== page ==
“My brother took me to a Bugged Out rave in Liverpool, I think,” ponders the mild-mannered JOHN HECKLE, as he scratches his chin, revelling in nostalgia. “I fell asleep on the stairs leading up to the cloakroom at about five in the morning because I’d never been up that late.” Liverpool’s untapped connoisseur of techno earnestly recalls his first encounter with electronic music at the tender age of thirteen. Not surprisingly, the romanticism of rave sub-culture hooked the impressionable Heckle harder than he could have ever predicted – and forward to this blank canvas of a room above MelloMello to discuss the origins of his cosmic tapestry of electronics.
Influenced by his older brother, John was besotted with electronic music after that aforementioned brush with the heady charm of techno and intrigued by its unconventionality. His idealised perception of rave culture along with his newfound penchant for house and techno soon turned this loose affinity into a resounding obsession. Wide-eyed and bushy-tailed, John extended his interest immediately.
“Me and a friend went to this little record shop called X-Fade – or Cross-Fade maybe – the week after Bugged Out,” he reflects as he squints in further recollection. “At first, I started buying Dave Clarke and British Murda Boys records, then there was Sergio and Regas; just loads of techno; I guess it just sort of snowballed from that point onwards.”
Already an avid record collector of vinyl by the age of sixteen, John’s duality in stock piling classic house and industrial records laid the groundwork for his unusual tendency to amalgamate these opposing genres within his early outputs. However, his meticulous, rough-around-the-edges electronics is indebted to an external influence he sought to emulate with an almost uncanny precision.
“I drew all of my influences through listening to Jamal Moss because, before I’d heard any of his music, I was listening to basically straight-up techno,” John explains. “Then a friend showed me some of his [Jamal Moss’s] records, so then I started buying all of his Mathematics stuff.”
He continues to elaborate on his attempts to re-create the music of Mathematics Records label boss Jamal Moss during the production of Life On Titan, his 2011 debut EP on the same imprint. A cosmic affair littered with diced-up electronics, jacking smooth rhythms and heavy overtones of Chicago-tinged house. This homage to one of the Chicago house music scene’s defining producers would have gone unnoticed, if it wasn’t for an impromptu trip to watch his hero perform live for the first time.
“I was a massive fan of the label and at the time he never played in the UK at all. I saw he had a gig in Belgium, so me and a friend got a flight over,” John recites, nodding enthusiastically. “I had a Mathematics T-shirt on and I was just bladdered off my face. So I went up and said ‘I’ve come over from Liverpool’; I only spoke about two words to him,” he laughs, pausing for breath. “Then when I got home I sent him a message on MySpace saying ‘I was the guy with the Mathematics T-shirt on’, and he listened to my music from there – and the music I sent him ended up being the first EP, Life On Titan, for Mathematics.”
This seminal release unveiled John’s uncharted talent, allowing him to fulfil a potential he never thought he possessed as he cites the collection of tracks that ended up on Life On Titan as “failed copy records of Jamal Moss”. But his suspense-inducing build of jaunty house hooks and nasal gazing analogues turned out to be as powerful as they were profound. Releasing his debut EP on the label he idolised wasn’t something John took for granted.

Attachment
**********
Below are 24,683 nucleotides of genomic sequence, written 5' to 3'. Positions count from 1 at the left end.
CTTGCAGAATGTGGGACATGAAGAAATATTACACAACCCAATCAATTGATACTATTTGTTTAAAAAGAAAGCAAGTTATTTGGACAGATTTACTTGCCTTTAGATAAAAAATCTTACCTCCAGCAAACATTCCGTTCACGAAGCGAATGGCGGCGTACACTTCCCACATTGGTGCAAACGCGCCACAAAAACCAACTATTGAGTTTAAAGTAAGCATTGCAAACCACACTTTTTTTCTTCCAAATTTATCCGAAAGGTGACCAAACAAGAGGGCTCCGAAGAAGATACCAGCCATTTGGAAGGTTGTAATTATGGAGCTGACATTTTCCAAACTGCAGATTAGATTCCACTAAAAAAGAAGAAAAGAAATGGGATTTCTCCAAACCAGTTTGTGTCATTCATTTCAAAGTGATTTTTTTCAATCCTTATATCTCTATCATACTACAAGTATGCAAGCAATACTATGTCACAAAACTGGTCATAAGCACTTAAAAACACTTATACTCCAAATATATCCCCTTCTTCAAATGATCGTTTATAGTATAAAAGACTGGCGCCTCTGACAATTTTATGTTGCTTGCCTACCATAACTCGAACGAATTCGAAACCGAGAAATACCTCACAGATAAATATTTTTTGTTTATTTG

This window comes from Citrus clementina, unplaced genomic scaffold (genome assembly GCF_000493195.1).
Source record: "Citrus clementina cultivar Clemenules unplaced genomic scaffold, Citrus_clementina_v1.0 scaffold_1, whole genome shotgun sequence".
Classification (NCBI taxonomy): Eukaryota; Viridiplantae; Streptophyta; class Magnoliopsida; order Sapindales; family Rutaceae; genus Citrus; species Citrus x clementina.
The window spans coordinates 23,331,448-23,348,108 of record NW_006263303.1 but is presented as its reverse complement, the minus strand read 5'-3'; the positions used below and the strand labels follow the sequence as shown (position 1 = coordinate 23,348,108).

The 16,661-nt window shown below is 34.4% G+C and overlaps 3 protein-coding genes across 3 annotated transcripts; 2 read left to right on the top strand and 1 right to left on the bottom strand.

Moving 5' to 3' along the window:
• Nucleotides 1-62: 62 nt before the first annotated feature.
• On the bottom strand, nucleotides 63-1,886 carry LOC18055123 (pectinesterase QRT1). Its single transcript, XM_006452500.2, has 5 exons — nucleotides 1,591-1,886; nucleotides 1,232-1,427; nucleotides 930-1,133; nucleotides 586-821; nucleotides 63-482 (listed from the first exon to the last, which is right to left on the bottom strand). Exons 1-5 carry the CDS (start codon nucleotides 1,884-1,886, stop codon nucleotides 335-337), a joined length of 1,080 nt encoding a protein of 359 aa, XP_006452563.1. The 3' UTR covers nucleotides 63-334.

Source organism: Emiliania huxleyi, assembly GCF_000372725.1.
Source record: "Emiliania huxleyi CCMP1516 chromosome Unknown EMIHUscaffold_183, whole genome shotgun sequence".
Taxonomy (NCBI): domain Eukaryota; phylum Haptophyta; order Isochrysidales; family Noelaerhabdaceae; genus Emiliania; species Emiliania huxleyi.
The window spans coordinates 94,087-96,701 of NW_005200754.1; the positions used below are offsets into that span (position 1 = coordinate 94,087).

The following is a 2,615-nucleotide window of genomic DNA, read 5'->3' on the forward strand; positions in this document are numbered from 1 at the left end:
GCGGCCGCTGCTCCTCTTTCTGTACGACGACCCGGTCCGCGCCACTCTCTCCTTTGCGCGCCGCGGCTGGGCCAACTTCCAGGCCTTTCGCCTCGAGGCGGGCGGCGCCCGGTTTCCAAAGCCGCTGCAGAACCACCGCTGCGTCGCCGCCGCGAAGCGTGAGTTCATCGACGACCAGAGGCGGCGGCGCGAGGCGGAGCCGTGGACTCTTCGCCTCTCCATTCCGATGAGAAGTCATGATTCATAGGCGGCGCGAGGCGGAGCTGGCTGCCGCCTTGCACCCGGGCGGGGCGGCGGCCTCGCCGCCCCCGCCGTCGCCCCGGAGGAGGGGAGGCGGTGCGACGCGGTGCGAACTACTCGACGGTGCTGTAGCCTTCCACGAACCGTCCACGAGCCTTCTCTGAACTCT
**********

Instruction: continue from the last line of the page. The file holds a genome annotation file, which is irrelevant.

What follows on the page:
“It was completely unreal; to have the person who I was then obsessed with music-wise offer me a contract was amazing. It was an absolute dream come true.”
His sophomore EP Fourth Dimension soon followed the mighty Titan, moving from caustic, unsettling jaunts to palatable jazz wonderings. Then in 2012 his debut full-length album The Second Son saw him depart even further from the dance-floor into previously unmapped territory. Veering towards the dysfunctional, he lets his whims get the better of him and derails from the Chicago-house throwbacks of old. And this is where we touch down in the present, as we draw ever closer to his performance at one of Liverpool’s flagship house and techno club-nights, mUmU. “It’ll be cool, yeah; I haven’t been booked to play in Liverpool for about three years now so I don’t really know what to expect, but I’m looking forward to it.”
John remains as uncategorisable and elusive as ever, shying away from the frivolous labelling of genres. Now recording tracks for his second full-length album, due for release on Tabernacle Records later this year, the wide array of instruments he has at his disposal will no doubt be a consistent feature in his production.
“I’m just a bit nerdy about it; I like to collect instruments. I like the idea of getting a piece of 20 or 30-year-old equipment that someone used to make this classic piece of music – and trying to do something totally different with that same equipment; I think that’s quite interesting,” he explains.
Currently working part-time, John is poised to launch his music career full-time as he’s due to depart on a tour of Europe following his performance at mUmU. But despite the praise he’s garnered over the past couple of years, the humble technocrat is keeping his feet firmly rooted to the ground.
“If I lived anywhere else I don’t know whether I’d get as much music done; I even like my job and the people I work with. I’m quite happy where I am. I’m home.” An endearing sentiment, sure, but John Heckle’s scintillating spacecraft of sonics is only just breaking the stratosphere – and, with co-ordinates set way beyond the vicinity of our solar system, there’s no telling where he’ll make port.